A special commission formed by Florida Gov. Jeb Bush isrecommending the state break up its monopoly utilities and pave theway for competition in the power generation market by doing awaywith certain laws and amending others.
The Florida Energy 2020 Study Commission approved a plan thatwould result in a “systematic transition to a competitive wholesalemarket, but [would be] designed to avoid the problems experiencedin California.” The plan, which is expected to be submitted to theFlorida legislature next month, recommends the removal of statutorybarriers to entry for merchant power plants and provides atransition to a “level playing field” for all generation assets.
Investor-owned utilities in the state would be required to spindown generation assets at book value to an affiliate. They alsowould be required to buy their power through a competitiveacquisition process, including bilateral agreements, RFPs,short-term spot purchases and a variety of other methods.
Commission members took great pains to point out the differencesbetween what they are proposing and California’s recipe for powerfailure. Unlike California’s utilities, Florida’s utilities willnot be forced to rely only on the spot market for their powerpurchases.
However, Florida does face a potential power shortage.Commission Chairman Walter Revell echoed the concerns of thestate’s governor that Florida faces a significant increase in powerdemand over the next decade or two and needs to remove barriers togeneration plant developers.
The latest estimates show that Florida will need 11,000 MW ofadditional power generation in the next eight or nine years to meetrapidly growing demand.
“There’s definitely a need to get generation on the ground thereand I think by opening up the wholesale market to the merchantfacilities that you can put Florida in the position to have enoughgeneration to meet [its] needs as [it moves] forward with totalderegulation,” said Duke Energy spokesman Rick Rhodes.
The Florida Supreme Court last year ruled against Duke Energy’sNew Smyrna Beach merchant generation project, a decision thateffectively stopped dozens of proposed merchant power projects intheir tracks.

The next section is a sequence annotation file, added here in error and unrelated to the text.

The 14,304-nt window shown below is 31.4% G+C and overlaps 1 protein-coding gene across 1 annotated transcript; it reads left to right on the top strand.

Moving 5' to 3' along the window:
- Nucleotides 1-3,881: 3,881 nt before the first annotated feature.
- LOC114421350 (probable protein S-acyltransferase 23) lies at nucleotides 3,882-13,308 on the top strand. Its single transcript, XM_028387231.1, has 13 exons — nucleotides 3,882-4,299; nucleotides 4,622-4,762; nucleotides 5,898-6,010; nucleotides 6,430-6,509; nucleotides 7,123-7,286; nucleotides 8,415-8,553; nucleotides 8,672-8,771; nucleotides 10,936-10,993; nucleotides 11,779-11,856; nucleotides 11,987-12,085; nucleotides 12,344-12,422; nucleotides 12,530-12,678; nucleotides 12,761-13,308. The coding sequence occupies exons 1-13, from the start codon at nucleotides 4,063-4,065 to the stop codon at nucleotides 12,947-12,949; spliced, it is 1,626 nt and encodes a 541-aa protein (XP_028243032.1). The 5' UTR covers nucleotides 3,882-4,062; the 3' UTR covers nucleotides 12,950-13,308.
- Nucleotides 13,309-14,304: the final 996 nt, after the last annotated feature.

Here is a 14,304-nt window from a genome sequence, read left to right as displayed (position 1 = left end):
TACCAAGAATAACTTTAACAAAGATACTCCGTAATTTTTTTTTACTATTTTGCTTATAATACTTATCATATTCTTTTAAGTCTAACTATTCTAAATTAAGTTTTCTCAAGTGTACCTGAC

Florida’s wholesale power market is basically closed tocompetitors because its power plant siting laws state thatwholesale generation plant developers cannot be “applicants”without a “determination of need,” which the state Supreme Courtinterpreted last April as meaning “fully committed” to servingretail customers in the state.
To remove the barriers to entry, the Florida Energy 2020 StudyCommission’s plan recommends changes to the “need determinationstatute” and the Power Plant Siting Act. Last May, Bush ordered theformation of the commission to determine the power needs of thestate over the next 20 years and to provide recommendations to thelegislature on how to serve those needs in the most efficient andreliable manner.
The commission’s plan also would involve changes to Chapter 366of the Florida statutes to allow the utilities to transfer existinggeneration assets out of their rate bases and to allow them to buypower as specified in the plan. Statutory changes also are neededto smooth the way for the formation of GridFlorida, the regionaltransmission organization that is being set up by the state’sutilities next year. The commission also recommends that ratepayersbe protected from any adverse impacts from restructuring by athree-year rate freeze.
“It’s a good first step,” said Duke’s Rhodes. “We were at thetable several times and were asked to provide input from adeveloper’s side. We’d like to commend Walter Revell and his staff.This is a good package. We feel pretty confident that therecommendations in the package are directionally correct and theinterests of the consumers are being well represented” so it shouldmove through the legislature. “The ball has been punted. I wouldthink it would be one of the first issues [the legislature]tackles,” he added. “It’s an issue that affects every consumer inFlorida.”
Rhodes said Duke’s 514 MW combined cycle New Smyrna Beach plantstill is on the drawing board, as are a couple simple cycle peakingplants, which run around 640 MW each. “Once the gates are open itwill be interesting to see how many more plants are proposed,” saidRhodes.
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